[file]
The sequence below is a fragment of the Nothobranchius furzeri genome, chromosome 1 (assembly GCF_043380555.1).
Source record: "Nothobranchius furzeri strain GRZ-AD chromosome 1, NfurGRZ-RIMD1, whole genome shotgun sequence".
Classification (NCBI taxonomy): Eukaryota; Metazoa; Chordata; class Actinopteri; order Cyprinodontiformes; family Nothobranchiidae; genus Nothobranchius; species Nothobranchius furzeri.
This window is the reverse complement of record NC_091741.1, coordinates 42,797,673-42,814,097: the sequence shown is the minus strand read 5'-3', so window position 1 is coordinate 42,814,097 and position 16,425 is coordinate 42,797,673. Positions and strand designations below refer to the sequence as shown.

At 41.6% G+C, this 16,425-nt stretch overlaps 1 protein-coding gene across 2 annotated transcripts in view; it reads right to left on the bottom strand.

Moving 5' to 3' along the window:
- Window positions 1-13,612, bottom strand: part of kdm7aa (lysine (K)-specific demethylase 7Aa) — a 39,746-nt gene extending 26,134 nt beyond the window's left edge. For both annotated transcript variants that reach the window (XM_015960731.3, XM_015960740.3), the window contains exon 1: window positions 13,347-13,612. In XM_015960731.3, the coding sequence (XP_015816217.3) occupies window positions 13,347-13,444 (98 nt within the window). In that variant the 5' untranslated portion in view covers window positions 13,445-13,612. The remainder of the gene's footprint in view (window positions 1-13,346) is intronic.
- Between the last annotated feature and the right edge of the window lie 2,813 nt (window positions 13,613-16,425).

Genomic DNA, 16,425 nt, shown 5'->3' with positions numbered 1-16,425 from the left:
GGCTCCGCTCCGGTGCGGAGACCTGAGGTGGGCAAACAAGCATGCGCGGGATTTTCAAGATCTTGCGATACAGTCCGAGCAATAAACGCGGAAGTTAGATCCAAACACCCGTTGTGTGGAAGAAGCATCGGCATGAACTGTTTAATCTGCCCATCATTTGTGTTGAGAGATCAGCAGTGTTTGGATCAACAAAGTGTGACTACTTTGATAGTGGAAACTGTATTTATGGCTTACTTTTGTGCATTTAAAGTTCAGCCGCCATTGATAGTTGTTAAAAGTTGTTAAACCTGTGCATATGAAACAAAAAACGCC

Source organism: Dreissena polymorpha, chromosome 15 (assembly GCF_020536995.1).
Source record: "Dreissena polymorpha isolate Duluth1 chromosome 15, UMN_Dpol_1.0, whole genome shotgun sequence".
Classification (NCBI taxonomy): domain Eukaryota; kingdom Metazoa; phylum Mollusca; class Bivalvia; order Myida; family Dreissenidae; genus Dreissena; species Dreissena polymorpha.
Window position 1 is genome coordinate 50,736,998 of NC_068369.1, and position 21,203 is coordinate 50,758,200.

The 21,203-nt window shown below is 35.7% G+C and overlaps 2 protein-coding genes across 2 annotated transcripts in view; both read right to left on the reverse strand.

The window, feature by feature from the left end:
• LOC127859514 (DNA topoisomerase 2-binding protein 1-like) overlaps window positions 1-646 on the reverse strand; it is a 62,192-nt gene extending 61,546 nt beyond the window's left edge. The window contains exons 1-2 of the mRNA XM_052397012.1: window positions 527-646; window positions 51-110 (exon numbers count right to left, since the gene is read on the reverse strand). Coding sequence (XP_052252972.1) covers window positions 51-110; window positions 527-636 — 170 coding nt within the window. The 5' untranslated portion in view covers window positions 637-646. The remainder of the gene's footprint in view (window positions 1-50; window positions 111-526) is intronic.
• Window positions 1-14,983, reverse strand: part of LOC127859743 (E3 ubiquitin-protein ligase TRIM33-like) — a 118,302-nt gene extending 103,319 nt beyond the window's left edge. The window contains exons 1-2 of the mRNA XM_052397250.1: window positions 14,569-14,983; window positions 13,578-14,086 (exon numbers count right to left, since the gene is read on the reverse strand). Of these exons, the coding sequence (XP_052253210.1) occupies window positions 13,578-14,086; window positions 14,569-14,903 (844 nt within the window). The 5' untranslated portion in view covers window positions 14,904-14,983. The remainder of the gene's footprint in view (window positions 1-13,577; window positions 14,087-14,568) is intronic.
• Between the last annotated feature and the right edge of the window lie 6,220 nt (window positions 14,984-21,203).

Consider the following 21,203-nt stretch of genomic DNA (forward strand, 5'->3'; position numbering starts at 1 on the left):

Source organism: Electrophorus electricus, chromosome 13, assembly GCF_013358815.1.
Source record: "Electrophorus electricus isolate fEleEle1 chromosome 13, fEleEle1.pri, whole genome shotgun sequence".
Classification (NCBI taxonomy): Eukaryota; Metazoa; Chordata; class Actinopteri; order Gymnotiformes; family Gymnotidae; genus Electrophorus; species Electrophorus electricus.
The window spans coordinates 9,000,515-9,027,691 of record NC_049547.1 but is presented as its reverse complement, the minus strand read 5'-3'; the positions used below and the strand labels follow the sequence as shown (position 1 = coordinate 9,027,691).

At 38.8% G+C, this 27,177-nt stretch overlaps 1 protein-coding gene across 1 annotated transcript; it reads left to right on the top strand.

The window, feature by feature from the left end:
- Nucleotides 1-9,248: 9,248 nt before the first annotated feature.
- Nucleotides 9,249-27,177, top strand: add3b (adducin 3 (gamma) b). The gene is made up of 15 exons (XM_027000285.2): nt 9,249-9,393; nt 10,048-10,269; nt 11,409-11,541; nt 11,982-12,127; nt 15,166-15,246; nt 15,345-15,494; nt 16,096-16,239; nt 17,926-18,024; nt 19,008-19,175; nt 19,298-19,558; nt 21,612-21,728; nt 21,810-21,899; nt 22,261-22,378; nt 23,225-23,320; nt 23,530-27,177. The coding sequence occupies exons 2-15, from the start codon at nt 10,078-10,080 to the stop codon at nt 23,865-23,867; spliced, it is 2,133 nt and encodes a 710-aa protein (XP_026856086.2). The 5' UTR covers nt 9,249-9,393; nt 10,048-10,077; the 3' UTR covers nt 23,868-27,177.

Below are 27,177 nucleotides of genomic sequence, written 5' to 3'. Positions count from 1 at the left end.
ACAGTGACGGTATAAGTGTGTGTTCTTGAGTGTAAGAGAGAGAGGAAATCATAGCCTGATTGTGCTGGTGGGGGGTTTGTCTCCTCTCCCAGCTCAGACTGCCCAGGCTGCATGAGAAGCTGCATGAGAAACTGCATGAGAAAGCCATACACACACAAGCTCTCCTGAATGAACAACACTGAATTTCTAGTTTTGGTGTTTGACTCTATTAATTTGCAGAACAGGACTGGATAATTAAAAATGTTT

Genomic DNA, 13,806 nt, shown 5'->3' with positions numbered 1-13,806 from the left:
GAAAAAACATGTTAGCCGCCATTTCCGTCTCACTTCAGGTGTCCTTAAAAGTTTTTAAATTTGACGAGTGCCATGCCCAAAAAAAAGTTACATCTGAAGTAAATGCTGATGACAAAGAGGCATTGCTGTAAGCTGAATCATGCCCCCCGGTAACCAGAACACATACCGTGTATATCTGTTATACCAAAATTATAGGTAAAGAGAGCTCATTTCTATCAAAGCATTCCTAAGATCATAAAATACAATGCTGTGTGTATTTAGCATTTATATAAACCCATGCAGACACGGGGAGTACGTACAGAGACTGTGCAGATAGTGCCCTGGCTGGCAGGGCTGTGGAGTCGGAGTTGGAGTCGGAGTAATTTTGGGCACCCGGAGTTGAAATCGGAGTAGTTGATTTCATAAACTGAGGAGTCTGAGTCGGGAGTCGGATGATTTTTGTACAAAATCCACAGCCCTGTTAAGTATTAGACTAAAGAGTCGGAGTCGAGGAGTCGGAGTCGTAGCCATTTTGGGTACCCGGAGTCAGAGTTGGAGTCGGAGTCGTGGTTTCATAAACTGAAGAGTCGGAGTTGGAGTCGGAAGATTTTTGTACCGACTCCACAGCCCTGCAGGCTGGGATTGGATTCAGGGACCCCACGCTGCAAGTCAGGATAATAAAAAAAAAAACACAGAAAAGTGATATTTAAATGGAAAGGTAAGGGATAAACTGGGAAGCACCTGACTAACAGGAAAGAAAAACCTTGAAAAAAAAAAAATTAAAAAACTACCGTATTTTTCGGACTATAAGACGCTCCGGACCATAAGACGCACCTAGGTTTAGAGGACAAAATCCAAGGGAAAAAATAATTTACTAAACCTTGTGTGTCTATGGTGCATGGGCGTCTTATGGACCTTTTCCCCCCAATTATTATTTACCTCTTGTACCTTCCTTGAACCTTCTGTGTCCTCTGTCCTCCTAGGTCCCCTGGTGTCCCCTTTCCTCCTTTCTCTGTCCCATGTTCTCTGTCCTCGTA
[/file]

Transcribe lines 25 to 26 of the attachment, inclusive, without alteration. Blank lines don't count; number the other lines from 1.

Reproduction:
At 38.8% G+C, this 27,177-nt stretch overlaps 1 protein-coding gene across 1 annotated transcript; it reads left to right on the top strand.

The window, feature by feature from the left end: